The backing is made of a smooth plastic that's textured with a small diamond pattern. The black plate's glossy finish is slippery, and the phone almost slid out of my hands a couple of times. In the top center is a 2-megapixel camera and on the right of that are two small slits for the output speaker. To get to the 1,000mAh battery inside, you can remove the backing using a small indentation at the top.
The Samsung Freeform 4 is powered by a 480MHz Qualcomm processor. The phone holds up to 1,000 contacts, each of which can be associated with multiple phone numbers, e-mail addresses, and a note. Every contact can be differentiated with a photo ID and one of 29 ringtones. The device also employs calling groups, speed dials, and favorites.
Basic task managing apps include: a calculator, a calendar, an alarm clock, native music and video players, Bluetooth, voice command, a stop watch, a world clock, and a memo pad. There's also a Web browser and an app called Social Scene, which connects you to online news, as well as your Facebook, Twitter, Gmail, and Google Talk accounts. In addition, there's U.S. Cellular's app store for feature phones called easyedge, where you can download games, ringtones, and other apps like AccuWeather.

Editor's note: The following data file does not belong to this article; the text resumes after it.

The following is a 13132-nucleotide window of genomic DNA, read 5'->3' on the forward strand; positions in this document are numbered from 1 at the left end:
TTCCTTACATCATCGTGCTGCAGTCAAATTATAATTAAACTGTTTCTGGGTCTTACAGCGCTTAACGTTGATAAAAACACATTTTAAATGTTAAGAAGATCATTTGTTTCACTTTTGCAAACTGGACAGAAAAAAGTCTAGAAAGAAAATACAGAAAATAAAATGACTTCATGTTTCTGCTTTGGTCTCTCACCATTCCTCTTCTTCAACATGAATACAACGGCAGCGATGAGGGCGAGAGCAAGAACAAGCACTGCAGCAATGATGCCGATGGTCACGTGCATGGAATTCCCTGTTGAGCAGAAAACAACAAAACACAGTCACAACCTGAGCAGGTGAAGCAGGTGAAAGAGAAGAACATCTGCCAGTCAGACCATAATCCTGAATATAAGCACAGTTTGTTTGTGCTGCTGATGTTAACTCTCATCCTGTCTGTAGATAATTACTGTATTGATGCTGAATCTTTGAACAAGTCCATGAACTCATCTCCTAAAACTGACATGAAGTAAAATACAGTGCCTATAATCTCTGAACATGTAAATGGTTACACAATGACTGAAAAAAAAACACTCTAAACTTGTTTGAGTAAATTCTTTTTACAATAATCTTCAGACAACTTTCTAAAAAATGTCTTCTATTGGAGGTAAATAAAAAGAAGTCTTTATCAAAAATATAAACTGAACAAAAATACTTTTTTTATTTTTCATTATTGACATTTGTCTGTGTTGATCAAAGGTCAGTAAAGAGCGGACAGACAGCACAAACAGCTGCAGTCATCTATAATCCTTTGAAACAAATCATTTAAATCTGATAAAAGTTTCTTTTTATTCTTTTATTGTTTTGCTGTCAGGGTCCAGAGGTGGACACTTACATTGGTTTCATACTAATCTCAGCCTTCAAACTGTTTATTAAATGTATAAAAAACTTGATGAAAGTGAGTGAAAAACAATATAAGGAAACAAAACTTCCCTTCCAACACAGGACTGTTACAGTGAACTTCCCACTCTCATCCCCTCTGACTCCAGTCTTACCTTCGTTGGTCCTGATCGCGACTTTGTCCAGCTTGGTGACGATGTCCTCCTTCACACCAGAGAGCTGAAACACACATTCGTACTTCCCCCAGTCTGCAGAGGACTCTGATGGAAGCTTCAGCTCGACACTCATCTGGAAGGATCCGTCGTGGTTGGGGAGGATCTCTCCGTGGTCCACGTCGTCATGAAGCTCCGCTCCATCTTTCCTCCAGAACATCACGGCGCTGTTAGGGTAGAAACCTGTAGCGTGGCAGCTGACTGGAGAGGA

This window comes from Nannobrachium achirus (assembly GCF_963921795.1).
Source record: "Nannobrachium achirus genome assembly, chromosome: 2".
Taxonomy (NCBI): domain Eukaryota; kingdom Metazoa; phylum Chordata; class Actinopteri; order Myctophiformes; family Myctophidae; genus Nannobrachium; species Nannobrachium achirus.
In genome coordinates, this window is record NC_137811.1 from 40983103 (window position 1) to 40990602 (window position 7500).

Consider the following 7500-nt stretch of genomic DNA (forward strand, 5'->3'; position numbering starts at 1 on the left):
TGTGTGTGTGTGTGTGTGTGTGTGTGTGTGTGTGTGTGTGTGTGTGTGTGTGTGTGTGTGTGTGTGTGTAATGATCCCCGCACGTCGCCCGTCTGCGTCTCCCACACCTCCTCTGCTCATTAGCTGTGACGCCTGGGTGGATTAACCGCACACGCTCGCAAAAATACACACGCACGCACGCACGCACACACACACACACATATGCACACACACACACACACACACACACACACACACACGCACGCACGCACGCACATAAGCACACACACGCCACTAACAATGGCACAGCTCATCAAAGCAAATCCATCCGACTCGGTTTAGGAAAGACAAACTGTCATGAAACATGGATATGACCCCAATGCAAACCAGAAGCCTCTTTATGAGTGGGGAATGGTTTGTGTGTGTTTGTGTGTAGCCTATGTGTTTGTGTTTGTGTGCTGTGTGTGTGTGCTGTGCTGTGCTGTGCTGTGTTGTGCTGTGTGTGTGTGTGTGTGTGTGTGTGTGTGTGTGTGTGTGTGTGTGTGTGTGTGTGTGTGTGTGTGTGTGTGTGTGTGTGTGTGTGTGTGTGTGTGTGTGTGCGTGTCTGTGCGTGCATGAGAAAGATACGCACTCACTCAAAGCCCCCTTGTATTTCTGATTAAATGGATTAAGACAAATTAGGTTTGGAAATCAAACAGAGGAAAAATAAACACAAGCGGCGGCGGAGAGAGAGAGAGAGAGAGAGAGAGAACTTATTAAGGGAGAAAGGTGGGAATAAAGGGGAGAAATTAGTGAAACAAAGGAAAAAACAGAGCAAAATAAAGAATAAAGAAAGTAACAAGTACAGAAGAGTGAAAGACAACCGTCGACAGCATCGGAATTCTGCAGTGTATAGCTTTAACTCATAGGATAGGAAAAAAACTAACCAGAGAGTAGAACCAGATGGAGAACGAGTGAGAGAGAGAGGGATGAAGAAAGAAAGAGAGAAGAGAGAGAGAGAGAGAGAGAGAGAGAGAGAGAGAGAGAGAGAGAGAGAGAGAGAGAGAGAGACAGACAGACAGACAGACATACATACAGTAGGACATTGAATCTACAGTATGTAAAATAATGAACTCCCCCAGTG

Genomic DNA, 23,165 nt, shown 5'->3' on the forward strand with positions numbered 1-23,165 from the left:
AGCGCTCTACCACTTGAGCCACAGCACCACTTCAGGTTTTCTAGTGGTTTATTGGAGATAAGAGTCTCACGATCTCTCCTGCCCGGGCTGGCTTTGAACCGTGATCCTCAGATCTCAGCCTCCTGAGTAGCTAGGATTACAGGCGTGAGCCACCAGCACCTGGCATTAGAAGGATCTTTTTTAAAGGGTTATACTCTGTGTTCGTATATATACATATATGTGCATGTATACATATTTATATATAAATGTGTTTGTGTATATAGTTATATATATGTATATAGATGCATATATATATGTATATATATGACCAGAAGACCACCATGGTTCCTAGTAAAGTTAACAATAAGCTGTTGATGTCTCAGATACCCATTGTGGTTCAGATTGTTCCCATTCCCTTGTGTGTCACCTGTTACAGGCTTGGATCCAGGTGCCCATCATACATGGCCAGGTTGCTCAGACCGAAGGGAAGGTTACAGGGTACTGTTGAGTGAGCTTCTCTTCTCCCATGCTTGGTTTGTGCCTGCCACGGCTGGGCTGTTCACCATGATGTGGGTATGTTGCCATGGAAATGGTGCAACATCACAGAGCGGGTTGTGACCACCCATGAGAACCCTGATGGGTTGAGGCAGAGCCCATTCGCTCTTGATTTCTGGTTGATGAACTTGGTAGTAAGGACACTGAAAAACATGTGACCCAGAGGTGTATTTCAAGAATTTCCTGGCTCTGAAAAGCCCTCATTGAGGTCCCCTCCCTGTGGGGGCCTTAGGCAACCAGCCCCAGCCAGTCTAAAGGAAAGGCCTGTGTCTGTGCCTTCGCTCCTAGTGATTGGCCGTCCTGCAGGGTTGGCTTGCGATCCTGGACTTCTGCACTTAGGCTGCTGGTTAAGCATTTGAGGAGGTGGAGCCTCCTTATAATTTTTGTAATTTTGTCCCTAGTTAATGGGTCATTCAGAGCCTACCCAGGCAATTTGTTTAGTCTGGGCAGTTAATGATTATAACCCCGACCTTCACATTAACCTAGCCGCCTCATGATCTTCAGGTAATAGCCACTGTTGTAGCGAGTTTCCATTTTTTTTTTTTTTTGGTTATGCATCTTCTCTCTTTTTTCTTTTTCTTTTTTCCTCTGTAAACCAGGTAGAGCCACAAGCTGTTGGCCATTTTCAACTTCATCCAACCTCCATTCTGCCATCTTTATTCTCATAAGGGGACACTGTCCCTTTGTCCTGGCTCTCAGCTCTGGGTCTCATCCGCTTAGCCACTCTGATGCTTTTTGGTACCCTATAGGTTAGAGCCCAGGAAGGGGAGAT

The 2-megapixel camera includes a few options like three different shots (single, series, or mosaic); four photo sizes (ranging from 1,600x1,200 pixels to 320x240 pixels); three qualities (superfine, fine, and normal); five white balances (auto, sunny, cloudy, tungsten, and fluorescent); a timer; and six color tones (normal, black-and-white, sepia, negative, green, and aqua).
Video options include the same white balance, timer, and color tone modules, but video quality is restricted to only normal and there are two video length options (30 seconds for MMS, and normal, which depends on how much memory you have). The device has 80MB of internal memory, and up to 32GB for external storage through the microSD card slot.
I tested the tri-band (800, 1900, 1700) Samsung Freeform 4 in San Francisco on U.S. Cellular's network. Both signal and call quality were impressive. No calls dropped, audio didn't cut in and out, and there was no extraneous buzzing or static. Voices sounded excellent and clear, even on low volume. Speaker audio was also solid, though at times my friends sounded tinny. I was told that I sounded crisp as well, and one of my friends couldn't even tell the difference in my voice when I was speaking through the in-ear and speaker mics.